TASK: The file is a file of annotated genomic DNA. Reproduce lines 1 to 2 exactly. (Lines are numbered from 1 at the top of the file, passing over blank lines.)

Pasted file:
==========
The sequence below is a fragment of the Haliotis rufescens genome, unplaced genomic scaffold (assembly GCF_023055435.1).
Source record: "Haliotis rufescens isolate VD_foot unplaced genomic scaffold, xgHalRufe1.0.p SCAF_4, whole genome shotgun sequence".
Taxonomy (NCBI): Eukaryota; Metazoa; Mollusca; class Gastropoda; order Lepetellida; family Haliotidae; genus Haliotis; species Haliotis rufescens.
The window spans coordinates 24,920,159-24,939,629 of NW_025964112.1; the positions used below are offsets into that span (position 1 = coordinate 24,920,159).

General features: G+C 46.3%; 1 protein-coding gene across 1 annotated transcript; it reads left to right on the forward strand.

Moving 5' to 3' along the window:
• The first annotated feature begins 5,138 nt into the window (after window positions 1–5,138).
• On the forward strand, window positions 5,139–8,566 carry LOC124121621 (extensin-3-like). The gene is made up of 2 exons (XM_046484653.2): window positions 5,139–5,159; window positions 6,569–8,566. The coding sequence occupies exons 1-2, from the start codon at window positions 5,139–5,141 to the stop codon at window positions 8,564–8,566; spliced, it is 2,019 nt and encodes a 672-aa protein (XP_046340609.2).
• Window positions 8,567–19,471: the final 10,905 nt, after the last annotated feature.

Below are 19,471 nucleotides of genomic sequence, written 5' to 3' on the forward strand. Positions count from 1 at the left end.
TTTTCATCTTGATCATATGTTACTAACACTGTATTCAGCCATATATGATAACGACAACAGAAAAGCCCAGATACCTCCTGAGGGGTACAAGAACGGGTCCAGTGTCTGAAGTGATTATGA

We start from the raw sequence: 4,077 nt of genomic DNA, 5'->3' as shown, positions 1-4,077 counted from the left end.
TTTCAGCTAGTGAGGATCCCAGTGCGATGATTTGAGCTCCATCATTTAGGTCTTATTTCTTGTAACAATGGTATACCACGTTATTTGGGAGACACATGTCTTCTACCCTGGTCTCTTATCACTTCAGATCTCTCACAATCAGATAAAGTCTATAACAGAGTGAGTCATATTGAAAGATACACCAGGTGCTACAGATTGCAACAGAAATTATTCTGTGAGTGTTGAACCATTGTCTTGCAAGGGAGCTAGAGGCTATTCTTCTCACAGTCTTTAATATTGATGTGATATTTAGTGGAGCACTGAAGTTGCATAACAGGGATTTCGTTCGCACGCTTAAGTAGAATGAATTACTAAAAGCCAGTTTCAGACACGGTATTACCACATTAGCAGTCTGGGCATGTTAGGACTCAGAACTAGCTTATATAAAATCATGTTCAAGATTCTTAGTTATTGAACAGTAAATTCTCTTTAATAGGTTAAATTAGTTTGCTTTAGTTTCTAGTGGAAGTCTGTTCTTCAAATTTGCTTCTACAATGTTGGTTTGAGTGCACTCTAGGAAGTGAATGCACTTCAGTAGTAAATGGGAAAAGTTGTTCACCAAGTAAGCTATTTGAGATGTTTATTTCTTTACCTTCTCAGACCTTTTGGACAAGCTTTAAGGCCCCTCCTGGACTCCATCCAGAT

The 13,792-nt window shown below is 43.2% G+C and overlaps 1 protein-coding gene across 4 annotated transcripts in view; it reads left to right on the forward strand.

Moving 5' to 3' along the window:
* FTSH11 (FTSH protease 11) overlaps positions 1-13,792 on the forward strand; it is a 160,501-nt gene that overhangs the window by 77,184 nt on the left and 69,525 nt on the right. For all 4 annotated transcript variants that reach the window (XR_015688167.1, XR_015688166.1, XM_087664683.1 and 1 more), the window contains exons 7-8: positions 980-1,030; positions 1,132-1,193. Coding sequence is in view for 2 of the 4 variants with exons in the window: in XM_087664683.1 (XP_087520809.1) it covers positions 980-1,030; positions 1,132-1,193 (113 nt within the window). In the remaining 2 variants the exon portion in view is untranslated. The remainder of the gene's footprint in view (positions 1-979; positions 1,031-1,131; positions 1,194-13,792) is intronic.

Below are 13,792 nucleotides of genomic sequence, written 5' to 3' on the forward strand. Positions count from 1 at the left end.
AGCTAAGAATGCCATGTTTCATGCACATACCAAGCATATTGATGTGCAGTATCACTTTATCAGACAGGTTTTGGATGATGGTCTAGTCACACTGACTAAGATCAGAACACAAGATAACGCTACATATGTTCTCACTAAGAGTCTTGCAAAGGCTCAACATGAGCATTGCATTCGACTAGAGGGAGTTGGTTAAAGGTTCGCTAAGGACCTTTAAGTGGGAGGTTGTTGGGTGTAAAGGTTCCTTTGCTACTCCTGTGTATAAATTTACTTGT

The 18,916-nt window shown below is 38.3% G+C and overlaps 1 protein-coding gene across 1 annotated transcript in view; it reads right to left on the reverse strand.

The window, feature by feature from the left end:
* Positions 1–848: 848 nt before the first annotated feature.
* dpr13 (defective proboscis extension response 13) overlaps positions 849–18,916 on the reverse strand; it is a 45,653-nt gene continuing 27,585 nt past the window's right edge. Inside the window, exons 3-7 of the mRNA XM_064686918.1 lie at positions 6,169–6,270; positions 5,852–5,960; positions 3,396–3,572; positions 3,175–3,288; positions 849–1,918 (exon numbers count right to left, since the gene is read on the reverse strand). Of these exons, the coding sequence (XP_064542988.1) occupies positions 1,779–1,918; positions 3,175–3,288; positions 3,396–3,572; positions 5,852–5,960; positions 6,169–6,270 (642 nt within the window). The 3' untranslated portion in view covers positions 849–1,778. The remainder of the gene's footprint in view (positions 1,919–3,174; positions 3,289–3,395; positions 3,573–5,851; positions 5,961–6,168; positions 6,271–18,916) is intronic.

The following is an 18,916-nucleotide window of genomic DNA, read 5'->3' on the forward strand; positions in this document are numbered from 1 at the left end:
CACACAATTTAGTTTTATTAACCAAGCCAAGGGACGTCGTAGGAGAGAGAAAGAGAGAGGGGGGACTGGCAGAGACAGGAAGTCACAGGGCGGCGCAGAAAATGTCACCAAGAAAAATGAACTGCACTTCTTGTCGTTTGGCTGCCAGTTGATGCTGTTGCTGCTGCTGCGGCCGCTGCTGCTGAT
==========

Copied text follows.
The sequence below is a fragment of the Haliotis rufescens genome, unplaced genomic scaffold (assembly GCF_023055435.1).
Source record: "Haliotis rufescens isolate VD_foot unplaced genomic scaffold, xgHalRufe1.0.p SCAF_4, whole genome shotgun sequence".